Now, calculating this sinusoid can be difficult and time consuming, so is there an easier way?

That's where complex numbers come in. Instead of imagining a sinusoid so wave as the voltages and currents, let's just imagine a vector. This will rely on two things: 1. We can consider this to be the same as a sinusoid in that it has a magnitude and a phase (angle). It will rotate around, forming a circle. 2. The frequencies of everything will be the same.

If we have these two conditions, then there's no problem with treating this all as a vector that rotates (called a phasor). That is, when all we care about is the steady state solution, it's much easier to represent everything as mo in vectors. It's not even necessary to take time into account! Since we assume everything has the same frequency, all we need to worry about is the magnitude and the phase. So do we NEED to use complex numbers in circuits? Not in this case. We could simply add the phasors (using a set of rules for how to determine each phasor) just like we add vectors. But complex algebra allows us to do algebra on the x and y axes. It's the same thing as breaking a regular vector up into its x and y components. We use complex numbers because it makes it easier to do algebra on them. It's much easier to add two complex numbers together and find their magnitude and angle than it is to combine two sinusoids into one.

This is particularly useful because capacitors and inductors like to shift the phase angle of the current.

In other words, we don't have to use them. But it makes it easier to work in two dimensions. Given their relationship to sinusoidal functions, they're just another mathematical tool to be able to represent phenomena more easily.

It's basically a matter of opinion if complex numbers are "real" or not since nobody knows what "real" means outside of the mathematical context. I suppose there's three camps of thought: the first considers mathematics to be just a tool that we use to describe reality; the second sees all mathematics as existing in some abstract reality; the third sees some portions of math as real (like the whole numbers) and others as artificial. It's a philosophical question with no bearing on physics.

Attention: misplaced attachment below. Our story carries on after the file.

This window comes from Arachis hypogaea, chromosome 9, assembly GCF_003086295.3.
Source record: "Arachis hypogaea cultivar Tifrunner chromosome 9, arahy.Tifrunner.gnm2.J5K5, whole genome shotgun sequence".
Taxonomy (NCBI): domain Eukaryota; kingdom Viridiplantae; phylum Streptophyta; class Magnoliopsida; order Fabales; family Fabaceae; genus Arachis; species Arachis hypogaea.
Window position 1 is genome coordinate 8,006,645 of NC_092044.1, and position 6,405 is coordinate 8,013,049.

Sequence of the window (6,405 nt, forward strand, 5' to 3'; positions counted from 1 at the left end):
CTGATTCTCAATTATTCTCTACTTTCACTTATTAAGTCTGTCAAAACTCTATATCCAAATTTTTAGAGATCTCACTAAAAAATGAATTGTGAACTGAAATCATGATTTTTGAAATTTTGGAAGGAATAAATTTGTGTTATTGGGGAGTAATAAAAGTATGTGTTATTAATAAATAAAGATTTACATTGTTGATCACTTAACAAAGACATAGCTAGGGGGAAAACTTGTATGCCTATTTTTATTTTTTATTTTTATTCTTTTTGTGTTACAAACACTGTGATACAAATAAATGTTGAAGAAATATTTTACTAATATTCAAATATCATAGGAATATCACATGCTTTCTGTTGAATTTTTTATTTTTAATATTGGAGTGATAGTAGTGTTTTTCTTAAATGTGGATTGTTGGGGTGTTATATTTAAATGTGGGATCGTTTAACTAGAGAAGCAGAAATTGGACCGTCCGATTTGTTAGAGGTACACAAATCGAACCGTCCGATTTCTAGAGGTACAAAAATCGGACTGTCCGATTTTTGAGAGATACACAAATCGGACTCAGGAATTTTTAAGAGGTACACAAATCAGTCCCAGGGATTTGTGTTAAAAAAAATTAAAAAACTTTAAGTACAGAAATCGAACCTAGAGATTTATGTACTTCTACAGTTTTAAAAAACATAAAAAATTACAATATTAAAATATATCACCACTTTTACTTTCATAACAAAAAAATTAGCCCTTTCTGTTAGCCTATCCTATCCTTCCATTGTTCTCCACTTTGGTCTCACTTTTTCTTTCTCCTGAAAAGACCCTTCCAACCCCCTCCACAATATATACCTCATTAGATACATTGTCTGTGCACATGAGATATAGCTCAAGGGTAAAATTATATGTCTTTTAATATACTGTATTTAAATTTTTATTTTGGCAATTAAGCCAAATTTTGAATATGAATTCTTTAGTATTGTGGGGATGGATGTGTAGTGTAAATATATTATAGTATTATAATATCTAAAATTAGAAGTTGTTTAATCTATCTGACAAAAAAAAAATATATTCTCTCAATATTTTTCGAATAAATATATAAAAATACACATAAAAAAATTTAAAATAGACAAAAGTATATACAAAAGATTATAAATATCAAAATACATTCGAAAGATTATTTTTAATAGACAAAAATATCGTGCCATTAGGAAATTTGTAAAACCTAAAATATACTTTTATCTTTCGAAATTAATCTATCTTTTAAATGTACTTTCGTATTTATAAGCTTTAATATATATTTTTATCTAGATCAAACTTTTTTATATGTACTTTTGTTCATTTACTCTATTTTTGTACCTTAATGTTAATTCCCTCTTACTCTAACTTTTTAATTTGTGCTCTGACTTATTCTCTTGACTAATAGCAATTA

Then we have to distinguish between our conventional language used for complex numbers (a+ib (or a+jb if you are an engineer)) and the abstract concept. The latter says if it acts like a duck and quacks like a duck, it's a duck. Check out the matrix representation of complex numbers here: http://www.sosmath.com/matrix/complex/complex.html
These matrices are complex numbers in the sense that if you wrap each of these matrices into a box and call it a number, the algebra matches that of complex numbers. It is definitely possible to write any laws of physics without using the conventional language of complex numbers, but it might not be possible to write our laws of physics without accidentally incorporating the abstract concept of the complex number into the equations somehow.

PeroK
DaveC426913 said:
Yes. This crate's oranges, less that crate's oranges is -1.
So, how do those negative oranges taste?

DaveC426913 said:
I grok how negative numbers illuminate reality for me.
Your orange example introduces an operation (subtraction) to yield a result outside of positive numbers. So you introduce negative numbers. The operation sqaure root yields results outside of real numbers. So you introduce imaginary numbers.

DaveC426913 said:
I believe I could do all forms of math without resorting to irrational numbers, could I not? I could use fractions, though it might make the calculations onerous.
How would you express the ratio of circumference to diameter as a rational number?

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DaveC426913 said:
Someone pointed out a possible analogy: irrational numbers. I believe I could do all forms of math without resorting to irrational numbers, could I not? I could use fractions, though it might make the calculations onerous.

One problem is that you lose the square root function. Also sines and cosines. These functions cannot be defined on Q.

And e wouldn't exist, which is probably more of an issue than pi.

You can construct the real numbers from the rational numbers and the rational numbers from the whole numbers and the whole numbers from sets of sets, so in principle, you can do all mathematics with just sets.

It's easier to construct the real numbers and think of them as limits of a sequence than it is to try to avoid them when they show up.

But this ultimately comes down to how "real" math is, which does not have a satisfactory answer to everyone.

The whole discussion of "what is real" is unlikely to bear any more fruit than the last hundred times this has been discussed. If you want to ponder that question, I recommend "The Velveteen Rabbit" and maybe taking a philosophy class or three.